adjustment of all tho various parts-a '
work requiring great skill and patience,
and much time. It was a most profitable
hour ts me.
Sixteen miles south is Rutland, the sec
ond city, I believe, in the State in popu
lation. It is.a great railroad center, and
consequently a town of large trade and
business facilities, Tbe old town was
built on the'hill and ;it business parts ap
pear rather dilapidated .wiita compared
with the new business portion, iniich is
built at tlie foot of the terrace, anu X&V
near the railroads. There are many very
fine blocks of stores, and good hotels. The
S. Court Honse and Post Office is a
very fine structure, of sandstone, aud fire
proof. It stands on the hill, far away
from the business centre, and to ono not
acquaiuted with tho fact, that moat of the
population live on the bill, it would see in
indeed strange. Its locatioulwas a matter
long and bitter contention business
men wishing it nearer their stores.
On this terrace, are most of the bcantl-
residences of the city. . Just west o1
Post Office, stands the Cong'l church,
very large one, with a spire 200 ft. As
waathe day for tho couveuiug of the
fifteen hundred delegates to the A. a.
M. meeting, which was to commence
session in the afternoon, I fouud the
building open nnd stepping lu, found a
beautifully frescoed Interior, a large
richly cased or jan, aud the whole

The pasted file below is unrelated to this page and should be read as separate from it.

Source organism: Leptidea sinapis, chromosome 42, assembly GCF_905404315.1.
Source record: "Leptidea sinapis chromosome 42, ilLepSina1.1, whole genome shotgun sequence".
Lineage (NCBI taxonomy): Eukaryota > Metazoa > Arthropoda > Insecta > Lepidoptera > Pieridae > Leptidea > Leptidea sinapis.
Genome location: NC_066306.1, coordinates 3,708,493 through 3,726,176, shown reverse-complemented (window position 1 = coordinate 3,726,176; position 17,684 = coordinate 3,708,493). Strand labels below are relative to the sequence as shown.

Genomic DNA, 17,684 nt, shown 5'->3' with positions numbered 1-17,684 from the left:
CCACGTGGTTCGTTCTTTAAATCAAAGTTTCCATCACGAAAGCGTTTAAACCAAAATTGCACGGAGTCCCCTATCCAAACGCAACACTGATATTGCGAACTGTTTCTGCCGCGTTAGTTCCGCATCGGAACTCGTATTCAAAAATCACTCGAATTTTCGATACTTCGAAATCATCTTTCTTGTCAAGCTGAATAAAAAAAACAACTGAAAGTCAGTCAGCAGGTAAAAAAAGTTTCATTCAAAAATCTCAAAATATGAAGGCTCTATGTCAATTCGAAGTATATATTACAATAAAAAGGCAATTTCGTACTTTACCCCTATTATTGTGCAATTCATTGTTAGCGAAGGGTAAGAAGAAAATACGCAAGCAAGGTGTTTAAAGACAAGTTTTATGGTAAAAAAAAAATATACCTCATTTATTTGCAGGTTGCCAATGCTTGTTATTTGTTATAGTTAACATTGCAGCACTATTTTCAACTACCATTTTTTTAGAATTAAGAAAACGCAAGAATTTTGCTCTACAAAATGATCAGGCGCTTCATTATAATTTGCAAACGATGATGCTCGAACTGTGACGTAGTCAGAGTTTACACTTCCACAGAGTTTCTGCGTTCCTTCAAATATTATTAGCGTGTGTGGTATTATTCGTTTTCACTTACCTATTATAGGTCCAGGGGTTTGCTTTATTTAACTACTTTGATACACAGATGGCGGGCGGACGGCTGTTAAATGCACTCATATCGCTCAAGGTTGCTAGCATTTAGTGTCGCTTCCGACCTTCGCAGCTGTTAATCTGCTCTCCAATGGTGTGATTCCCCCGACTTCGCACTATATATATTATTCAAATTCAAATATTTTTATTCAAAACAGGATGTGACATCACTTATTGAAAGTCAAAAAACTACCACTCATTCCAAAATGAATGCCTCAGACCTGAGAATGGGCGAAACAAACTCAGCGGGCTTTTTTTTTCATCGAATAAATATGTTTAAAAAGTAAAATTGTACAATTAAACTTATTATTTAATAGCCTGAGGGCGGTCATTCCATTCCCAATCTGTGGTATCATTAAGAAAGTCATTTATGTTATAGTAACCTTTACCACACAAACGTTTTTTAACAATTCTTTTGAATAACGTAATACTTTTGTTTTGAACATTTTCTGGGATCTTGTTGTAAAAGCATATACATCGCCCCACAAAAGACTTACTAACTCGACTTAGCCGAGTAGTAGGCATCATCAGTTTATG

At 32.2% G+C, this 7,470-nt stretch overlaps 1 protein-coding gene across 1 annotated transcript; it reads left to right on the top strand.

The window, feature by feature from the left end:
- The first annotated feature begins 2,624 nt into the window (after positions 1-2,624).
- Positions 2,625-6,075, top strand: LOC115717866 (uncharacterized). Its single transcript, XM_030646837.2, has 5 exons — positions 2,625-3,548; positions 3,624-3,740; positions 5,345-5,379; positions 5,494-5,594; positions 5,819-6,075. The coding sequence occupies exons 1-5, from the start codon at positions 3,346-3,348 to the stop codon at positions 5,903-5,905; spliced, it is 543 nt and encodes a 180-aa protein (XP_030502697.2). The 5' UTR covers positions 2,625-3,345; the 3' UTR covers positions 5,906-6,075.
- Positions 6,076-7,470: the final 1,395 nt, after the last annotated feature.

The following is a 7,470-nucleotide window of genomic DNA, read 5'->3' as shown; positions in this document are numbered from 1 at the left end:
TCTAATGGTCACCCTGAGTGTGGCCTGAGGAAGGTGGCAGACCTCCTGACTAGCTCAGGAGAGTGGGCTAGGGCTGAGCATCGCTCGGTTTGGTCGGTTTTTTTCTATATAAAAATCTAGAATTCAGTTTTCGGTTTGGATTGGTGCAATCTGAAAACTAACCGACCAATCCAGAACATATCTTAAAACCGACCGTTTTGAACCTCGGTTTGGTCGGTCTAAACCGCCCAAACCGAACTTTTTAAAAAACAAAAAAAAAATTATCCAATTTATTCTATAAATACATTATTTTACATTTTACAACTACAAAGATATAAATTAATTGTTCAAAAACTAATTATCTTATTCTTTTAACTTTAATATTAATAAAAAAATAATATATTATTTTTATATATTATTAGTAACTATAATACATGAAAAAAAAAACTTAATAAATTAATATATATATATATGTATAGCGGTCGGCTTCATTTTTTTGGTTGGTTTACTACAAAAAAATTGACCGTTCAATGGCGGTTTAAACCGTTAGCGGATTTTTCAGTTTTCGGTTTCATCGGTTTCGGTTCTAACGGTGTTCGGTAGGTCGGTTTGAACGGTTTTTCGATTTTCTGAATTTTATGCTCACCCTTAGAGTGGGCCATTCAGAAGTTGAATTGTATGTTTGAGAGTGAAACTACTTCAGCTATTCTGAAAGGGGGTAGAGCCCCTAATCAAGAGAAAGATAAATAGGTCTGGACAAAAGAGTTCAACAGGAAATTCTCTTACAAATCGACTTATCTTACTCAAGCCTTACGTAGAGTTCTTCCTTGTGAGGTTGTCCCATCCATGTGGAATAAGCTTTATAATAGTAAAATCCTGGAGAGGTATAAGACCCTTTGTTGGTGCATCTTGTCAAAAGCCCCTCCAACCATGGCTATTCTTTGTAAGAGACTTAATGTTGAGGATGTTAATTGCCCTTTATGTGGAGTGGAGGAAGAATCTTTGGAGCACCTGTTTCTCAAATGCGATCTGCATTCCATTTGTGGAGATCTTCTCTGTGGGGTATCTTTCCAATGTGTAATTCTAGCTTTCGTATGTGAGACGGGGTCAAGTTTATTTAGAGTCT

most elaborately decoiatcd with rare
flowers and festooned with eyergreens.
and interwoveu with vari colored
autumn leaves. I regretted I could not
present at the opening service in the
evening. It was a gaiuenng 01 1110 most
noted men in mission work, from every
of the country, presided over by that
venerable and scholarly of New En
gland divines peerless in his intellectual
power Mark Hopkins a man also more
closely connected with missions and their,
progress from their inception, than per
haps any other in the nation.
Leaving Rutland by the Harlem Ex
tension Division, with a brief stop at Wal
liogford, 90 miles southwest, my next
point was Manchester 30 miles from
Rutland. - This road was throngh a very
narrow and rich valley, . between two
spurs of the Green Monntains, and the.
sceuery is grand and beautiful. On either
baud, are the high, thickly wooded moun
tain peaks, and at their base lovely lake
lets, in whose clear, placid waters are
mirrored the autumn-tinted foliage of the
forests on these mountain slopes ; and aa
we were whirled rapidly by, those highest
up and most distant, seemed in rapid mo
tion, and in opposite direction to those on
the banks of the lake, making a moit per
fect moving panorama or kaleidoscope
some receding and others appearing far
surpassing "Whipple's Dissolving Views."
It was a thing of beauty, but "not a joy
Manchester is surrounded by high
mountains chief of them is Mt. Equinox,
on the west, which is over 3,000 ft high.
On this stands an observatory 80 ft. high.
Government officers of the Topograpicai
Corps were making surveys and observ ac
tions from three of the most prominent